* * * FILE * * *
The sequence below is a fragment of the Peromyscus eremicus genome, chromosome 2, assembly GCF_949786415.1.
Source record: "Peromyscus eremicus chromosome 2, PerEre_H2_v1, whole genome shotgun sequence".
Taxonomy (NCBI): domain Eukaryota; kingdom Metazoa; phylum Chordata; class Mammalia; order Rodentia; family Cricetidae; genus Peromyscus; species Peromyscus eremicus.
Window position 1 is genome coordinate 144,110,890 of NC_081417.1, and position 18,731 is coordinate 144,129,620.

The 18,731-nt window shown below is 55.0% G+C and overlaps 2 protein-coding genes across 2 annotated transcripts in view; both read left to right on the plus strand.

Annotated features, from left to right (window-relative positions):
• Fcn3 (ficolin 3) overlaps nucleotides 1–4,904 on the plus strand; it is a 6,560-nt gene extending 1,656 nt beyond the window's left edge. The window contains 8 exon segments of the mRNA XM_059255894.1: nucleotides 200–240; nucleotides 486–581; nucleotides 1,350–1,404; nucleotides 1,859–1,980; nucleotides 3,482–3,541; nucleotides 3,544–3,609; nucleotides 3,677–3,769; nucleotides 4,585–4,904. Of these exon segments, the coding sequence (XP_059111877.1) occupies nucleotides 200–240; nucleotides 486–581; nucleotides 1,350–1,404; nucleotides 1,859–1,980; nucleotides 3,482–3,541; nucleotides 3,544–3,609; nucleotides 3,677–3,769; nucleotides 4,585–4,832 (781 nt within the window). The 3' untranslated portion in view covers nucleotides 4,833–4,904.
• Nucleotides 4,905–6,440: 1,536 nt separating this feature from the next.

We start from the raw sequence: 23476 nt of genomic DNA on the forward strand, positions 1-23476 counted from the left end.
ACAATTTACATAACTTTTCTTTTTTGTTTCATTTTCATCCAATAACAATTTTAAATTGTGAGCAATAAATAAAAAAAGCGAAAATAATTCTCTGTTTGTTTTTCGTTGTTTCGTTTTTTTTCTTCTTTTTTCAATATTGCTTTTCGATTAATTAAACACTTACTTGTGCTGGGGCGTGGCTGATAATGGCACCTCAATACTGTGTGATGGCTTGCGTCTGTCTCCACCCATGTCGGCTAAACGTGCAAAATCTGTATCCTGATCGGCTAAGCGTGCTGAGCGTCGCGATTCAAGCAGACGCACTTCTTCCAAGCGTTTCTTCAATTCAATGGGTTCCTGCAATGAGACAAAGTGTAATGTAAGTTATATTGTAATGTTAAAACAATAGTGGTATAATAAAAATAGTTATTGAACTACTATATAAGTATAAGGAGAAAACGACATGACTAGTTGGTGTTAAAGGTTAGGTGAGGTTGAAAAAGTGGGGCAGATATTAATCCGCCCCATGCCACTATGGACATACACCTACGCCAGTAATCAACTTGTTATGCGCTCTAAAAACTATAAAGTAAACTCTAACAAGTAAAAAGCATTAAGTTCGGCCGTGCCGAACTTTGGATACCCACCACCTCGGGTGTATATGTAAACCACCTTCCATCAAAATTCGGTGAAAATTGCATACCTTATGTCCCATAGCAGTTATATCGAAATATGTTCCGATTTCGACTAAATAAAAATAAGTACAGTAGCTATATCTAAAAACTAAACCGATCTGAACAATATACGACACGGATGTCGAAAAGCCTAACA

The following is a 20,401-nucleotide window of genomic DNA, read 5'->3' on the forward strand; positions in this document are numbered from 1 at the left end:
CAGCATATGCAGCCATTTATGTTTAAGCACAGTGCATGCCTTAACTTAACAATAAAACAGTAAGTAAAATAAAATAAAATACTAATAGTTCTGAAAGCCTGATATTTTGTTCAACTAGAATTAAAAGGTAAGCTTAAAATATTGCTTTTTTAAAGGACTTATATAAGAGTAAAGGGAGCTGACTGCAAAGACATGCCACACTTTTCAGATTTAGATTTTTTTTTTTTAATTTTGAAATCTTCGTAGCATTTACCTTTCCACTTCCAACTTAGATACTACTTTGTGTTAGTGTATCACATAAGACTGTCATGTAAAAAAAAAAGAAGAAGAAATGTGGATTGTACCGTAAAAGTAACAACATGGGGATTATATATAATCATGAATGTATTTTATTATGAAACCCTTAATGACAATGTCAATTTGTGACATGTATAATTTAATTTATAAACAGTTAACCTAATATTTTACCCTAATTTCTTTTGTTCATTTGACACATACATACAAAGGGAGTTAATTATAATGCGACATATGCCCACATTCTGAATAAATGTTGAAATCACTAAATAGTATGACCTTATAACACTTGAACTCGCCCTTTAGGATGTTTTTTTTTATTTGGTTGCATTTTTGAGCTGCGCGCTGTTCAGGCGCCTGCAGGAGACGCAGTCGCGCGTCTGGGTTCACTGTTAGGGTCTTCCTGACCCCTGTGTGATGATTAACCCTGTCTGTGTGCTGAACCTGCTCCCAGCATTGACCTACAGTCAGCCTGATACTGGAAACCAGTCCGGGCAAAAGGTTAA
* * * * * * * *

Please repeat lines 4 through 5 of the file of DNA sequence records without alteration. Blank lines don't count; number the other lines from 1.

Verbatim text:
Window position 1 is genome coordinate 144,110,890 of NC_081417.1, and position 18,731 is coordinate 144,129,620.

The 18,731-nt window shown below is 55.0% G+C and overlaps 2 protein-coding genes across 2 annotated transcripts in view; both read left to right on the plus strand.